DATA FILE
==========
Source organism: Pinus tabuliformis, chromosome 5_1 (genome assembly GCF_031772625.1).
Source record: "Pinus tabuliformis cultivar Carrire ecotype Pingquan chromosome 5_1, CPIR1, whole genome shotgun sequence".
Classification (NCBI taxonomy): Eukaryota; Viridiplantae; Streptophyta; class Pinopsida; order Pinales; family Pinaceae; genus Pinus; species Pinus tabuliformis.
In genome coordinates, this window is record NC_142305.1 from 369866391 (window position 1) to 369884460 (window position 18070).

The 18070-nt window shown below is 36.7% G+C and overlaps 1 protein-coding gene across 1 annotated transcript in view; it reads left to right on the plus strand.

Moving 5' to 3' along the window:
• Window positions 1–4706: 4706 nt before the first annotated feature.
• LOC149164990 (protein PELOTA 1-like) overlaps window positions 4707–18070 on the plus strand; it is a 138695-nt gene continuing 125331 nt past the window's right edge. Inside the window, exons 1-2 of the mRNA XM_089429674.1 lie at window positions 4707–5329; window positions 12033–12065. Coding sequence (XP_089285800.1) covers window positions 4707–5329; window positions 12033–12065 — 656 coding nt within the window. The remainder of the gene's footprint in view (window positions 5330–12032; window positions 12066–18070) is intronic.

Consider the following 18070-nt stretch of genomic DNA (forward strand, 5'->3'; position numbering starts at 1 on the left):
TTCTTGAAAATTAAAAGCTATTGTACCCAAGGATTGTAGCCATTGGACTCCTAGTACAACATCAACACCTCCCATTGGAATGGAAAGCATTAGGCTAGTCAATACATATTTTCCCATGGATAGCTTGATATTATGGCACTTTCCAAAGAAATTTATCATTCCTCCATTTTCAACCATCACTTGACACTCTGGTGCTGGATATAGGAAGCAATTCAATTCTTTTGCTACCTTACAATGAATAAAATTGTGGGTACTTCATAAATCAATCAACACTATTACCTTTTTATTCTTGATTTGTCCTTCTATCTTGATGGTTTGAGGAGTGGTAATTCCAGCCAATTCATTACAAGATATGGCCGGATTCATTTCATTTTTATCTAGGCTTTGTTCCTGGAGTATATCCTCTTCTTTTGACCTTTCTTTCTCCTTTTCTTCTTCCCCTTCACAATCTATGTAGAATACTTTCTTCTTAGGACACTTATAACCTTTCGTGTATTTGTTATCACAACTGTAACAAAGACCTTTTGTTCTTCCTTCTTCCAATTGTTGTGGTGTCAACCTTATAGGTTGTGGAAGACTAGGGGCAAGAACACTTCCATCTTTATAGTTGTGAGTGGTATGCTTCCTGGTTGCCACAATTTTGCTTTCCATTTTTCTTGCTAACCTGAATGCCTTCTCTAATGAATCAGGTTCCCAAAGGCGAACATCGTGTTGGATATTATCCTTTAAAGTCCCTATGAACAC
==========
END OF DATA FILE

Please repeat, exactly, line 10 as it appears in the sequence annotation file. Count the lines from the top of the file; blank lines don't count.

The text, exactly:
TTCTTGAAAATTAAAAGCTATTGTACCCAAGGATTGTAGCCATTGGACTCCTAGTACAACATCAACACCTCCCATTGGAATGGAAAGCATTAGGCTAGTCAATACATATTTTCCCATGGATAGCTTGATATTATGGCACTTTCCAAAGAAATTTATCATTCCTCCATTTTCAACCATCACTTGACACTCTGGTGCTGGATATAGGAAGCAATTCAATTCTTTTGCTACCTTACAATGAATAAAATTGTGGGTACTTCATAAATCAATCAACACTATTACCTTTTTATTCTTGATTTGTCCTTCTATCTTGATGGTTTGAGGAGTGGTAATTCCAGCCAATTCATTACAAGATATGGCCGGATTCATTTCATTTTTATCTAGGCTTTGTTCCTGGAGTATATCCTCTTCTTTTGACCTTTCTTTCTCCTTTTCTTCTTCCCCTTCACAATCTATGTAGAATACTTTCTTCTTAGGACACTTATAACCTTTCGTGTATTTGTTATCACAACTGTAACAAAGACCTTTTGTTCTTCCTTCTTCCAATTGTTGTGGTGTCAACCTTATAGGTTGTGGAAGACTAGGGGCAAGAACACTTCCATCTTTATAGTTGTGAGTGGTATGCTTCCTGGTTGCCACAATTTTGCTTTCCATTTTTCTTGCTAACCTGAATGCCTTCTCTAATGAATCAGGTTCCCAAAGGCGAACATCGTGTTGGATATTATCCTTTAAAGTCCCTATGAACAC